By Laura McQuillan and 3 News online staff
David Cunliffe has sought to put rumours of a leadership coup to bed by saying he will back current leader David Shearer if a vote was held in the next few weeks.
Talking to TV3's Firstline this morning, Mr Cunliffe said it was never his intention to cast doubt on Mr Shearer's leadership or push for an early vote.
"I have not called for an early vote," said Mr Cunliffe.
"Media said that my leader was calling for an early vote, and I said if that was going to clear the air then I would welcome it, but I was very careful to say that it was not me that was calling it.
"If there is an early vote, he has my support. I will be voting for David Shearer.
Mr Cunliffe did not say whether he would back Mr Shearer in a vote due to be held in February, but "may very well do".
"I think that the speech given yesterday was excellent, I think the policy was excellent and I think that the party was happy with it, I think the direction is good, and I expect that he will be confirmed in February [as leader]."
Mr Cunliffe rang Mr Shearer last night to tell him he has his support.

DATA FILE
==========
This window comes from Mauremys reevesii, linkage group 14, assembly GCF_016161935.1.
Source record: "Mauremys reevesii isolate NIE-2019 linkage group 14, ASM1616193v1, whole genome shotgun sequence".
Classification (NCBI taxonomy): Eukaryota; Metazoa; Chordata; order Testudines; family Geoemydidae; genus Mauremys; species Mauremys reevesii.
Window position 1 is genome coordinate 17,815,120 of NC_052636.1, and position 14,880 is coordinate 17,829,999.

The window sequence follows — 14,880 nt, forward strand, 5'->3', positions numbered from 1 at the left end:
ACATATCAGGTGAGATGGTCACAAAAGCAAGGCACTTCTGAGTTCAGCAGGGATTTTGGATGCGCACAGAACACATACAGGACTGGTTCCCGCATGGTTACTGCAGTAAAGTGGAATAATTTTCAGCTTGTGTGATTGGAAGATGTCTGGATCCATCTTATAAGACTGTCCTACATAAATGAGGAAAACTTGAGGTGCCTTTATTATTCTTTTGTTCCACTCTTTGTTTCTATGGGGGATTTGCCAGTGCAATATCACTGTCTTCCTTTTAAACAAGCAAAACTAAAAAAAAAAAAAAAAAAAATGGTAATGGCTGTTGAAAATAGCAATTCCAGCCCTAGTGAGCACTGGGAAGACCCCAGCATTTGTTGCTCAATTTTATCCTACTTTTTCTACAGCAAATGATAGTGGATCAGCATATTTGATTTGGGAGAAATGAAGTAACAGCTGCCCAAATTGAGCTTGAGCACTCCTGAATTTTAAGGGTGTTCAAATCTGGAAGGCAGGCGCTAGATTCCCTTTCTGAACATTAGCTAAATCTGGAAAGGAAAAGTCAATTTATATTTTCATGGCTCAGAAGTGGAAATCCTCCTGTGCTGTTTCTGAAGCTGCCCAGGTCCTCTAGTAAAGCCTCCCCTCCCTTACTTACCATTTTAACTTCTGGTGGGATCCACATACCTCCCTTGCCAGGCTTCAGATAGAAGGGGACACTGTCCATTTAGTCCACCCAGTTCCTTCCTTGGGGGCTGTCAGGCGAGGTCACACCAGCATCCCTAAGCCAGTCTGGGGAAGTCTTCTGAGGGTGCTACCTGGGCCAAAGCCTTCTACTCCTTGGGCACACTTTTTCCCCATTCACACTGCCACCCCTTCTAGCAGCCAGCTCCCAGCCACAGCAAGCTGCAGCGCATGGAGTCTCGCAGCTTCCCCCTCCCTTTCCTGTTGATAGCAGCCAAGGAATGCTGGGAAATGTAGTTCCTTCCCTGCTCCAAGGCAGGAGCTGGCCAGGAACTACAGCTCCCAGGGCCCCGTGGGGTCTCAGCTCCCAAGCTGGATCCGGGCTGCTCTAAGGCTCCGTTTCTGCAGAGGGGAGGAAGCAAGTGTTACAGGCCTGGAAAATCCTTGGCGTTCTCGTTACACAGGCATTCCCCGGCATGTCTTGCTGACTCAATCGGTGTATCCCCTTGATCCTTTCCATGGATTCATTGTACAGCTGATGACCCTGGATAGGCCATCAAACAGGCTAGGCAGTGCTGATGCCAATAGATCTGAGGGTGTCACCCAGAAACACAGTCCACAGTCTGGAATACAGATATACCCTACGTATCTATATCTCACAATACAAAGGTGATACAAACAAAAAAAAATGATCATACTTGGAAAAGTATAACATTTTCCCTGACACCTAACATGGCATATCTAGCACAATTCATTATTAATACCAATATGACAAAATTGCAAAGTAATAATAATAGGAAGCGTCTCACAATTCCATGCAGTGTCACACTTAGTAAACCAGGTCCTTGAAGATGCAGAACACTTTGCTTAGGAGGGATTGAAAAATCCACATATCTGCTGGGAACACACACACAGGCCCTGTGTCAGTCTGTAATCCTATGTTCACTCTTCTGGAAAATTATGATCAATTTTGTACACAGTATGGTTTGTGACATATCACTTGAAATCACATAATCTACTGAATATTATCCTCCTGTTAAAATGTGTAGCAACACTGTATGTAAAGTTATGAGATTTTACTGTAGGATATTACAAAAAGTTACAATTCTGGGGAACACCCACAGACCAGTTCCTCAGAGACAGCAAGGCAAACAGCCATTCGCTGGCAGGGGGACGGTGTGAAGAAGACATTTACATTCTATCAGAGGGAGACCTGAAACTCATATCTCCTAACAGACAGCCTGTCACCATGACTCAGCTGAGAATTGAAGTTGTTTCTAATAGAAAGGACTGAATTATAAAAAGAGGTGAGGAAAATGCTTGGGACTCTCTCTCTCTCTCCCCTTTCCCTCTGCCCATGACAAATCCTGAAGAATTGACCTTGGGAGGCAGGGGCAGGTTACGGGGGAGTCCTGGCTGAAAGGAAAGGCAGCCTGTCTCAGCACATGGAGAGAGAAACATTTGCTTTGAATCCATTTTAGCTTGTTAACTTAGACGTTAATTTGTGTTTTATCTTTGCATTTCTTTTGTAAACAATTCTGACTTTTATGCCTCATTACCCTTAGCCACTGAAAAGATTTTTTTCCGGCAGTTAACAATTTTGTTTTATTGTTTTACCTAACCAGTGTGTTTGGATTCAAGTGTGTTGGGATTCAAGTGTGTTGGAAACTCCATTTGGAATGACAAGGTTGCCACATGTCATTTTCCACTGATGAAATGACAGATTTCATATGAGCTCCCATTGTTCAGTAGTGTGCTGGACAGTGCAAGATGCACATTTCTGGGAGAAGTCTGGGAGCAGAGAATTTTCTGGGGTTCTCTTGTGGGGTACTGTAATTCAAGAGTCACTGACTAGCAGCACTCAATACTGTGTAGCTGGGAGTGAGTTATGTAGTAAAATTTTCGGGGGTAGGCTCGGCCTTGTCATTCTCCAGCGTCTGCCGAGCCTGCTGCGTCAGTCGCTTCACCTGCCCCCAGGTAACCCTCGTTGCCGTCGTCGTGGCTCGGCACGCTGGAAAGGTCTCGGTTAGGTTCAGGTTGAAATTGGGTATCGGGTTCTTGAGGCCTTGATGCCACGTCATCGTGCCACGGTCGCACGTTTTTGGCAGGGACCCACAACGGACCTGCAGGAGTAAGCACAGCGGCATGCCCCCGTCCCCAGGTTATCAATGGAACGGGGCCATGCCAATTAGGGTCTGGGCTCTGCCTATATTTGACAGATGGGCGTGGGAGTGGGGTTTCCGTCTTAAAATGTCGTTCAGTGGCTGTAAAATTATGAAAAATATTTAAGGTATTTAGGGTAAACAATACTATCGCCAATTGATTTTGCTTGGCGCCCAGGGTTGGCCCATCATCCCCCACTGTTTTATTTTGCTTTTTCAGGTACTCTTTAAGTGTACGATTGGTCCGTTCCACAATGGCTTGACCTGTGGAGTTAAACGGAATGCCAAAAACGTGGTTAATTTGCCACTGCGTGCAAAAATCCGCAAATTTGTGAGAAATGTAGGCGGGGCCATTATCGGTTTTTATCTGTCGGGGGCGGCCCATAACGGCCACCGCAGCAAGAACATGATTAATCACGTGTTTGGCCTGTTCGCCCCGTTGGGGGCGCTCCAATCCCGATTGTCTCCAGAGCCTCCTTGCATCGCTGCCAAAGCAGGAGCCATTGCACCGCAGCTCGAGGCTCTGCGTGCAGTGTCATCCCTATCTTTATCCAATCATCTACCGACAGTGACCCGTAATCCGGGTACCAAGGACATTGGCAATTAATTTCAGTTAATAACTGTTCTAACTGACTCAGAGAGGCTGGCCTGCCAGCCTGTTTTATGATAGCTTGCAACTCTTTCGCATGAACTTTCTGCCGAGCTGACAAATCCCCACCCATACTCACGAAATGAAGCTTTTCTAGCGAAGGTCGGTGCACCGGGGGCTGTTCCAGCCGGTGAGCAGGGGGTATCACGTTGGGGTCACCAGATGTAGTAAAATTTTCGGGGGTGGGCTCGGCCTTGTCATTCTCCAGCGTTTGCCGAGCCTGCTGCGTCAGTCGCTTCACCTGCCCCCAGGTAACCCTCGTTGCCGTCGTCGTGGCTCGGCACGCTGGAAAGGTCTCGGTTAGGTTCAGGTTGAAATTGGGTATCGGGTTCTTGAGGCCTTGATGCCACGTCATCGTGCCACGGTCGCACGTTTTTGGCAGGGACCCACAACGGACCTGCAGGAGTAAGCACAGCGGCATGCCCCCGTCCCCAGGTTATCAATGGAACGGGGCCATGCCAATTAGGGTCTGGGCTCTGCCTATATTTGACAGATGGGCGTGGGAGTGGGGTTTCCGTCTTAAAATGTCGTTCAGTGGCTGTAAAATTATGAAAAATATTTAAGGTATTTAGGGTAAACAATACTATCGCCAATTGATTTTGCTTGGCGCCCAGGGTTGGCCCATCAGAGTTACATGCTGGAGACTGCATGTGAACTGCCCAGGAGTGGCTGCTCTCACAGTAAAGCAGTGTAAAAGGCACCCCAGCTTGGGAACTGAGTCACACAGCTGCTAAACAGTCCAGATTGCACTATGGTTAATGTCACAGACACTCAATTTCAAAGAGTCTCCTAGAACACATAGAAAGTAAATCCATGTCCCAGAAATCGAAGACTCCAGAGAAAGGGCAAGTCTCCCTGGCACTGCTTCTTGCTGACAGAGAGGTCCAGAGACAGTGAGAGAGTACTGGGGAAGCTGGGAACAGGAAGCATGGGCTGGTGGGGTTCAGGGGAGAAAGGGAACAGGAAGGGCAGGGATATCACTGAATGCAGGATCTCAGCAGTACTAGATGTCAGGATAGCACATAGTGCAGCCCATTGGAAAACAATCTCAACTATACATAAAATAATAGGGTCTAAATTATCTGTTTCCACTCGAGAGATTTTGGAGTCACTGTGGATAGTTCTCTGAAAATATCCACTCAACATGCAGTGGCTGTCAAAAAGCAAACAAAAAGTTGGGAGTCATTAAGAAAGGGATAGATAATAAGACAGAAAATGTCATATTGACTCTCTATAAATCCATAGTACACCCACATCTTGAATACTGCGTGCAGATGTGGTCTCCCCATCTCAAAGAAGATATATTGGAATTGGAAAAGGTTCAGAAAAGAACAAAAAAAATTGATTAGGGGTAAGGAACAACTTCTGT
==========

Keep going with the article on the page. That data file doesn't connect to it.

Hundreds of party members turned out to Labour's annual conference in Auckland during the weekend to approve historic reforms to the party's constitution and structure, including making it easier for MPs to roll their leader.
But the coup talk dogged Mr Shearer and detracted from his maiden leaders' address to the conference on Sunday, where he announced plans for a major building programme for new housing targeted at first home-buyers.
Eleven months after they went head-to-head for the leadership, Mr Shearer may call for a confidence vote as early as Tuesday.
It's a recess week at Parliament, meaning the party has seven days to quell speculation of a leadership challenge before it becomes a talking point for Government ministers in debates and further knocks Labour's approval ratings.
On Sunday, Mr Shearer was in no rush to announce a date for a confidence vote, saying he would call it on his own terms.
"I'm the leader, I'll take those decisions when I need to," he told media.
"We have some issues to deal with inside the Labour Party. That will happen, but today is about getting our vision for New Zealand to New Zealanders, and that's what I've done."
He denied a last-minute addition to his speech, calling for unity, was an attack on Mr Cunliffe.
"We have to show New Zealanders we are more focused on their ambitions than on our own," Mr Shearer told delegates.
This morning Mr Cunliffe said he wasn't focusing on a leadership challenge.
"I didn't come into politics to do any particular job… I'm not focused on being leader of the Labour Party."
He says any vote should take place under the new rules enabling just 40 percent of caucus - or 14 of Labour's 34 MPs - to trigger a leadership contest, rather than the normal 50 percent threshold.
NZN / 3 News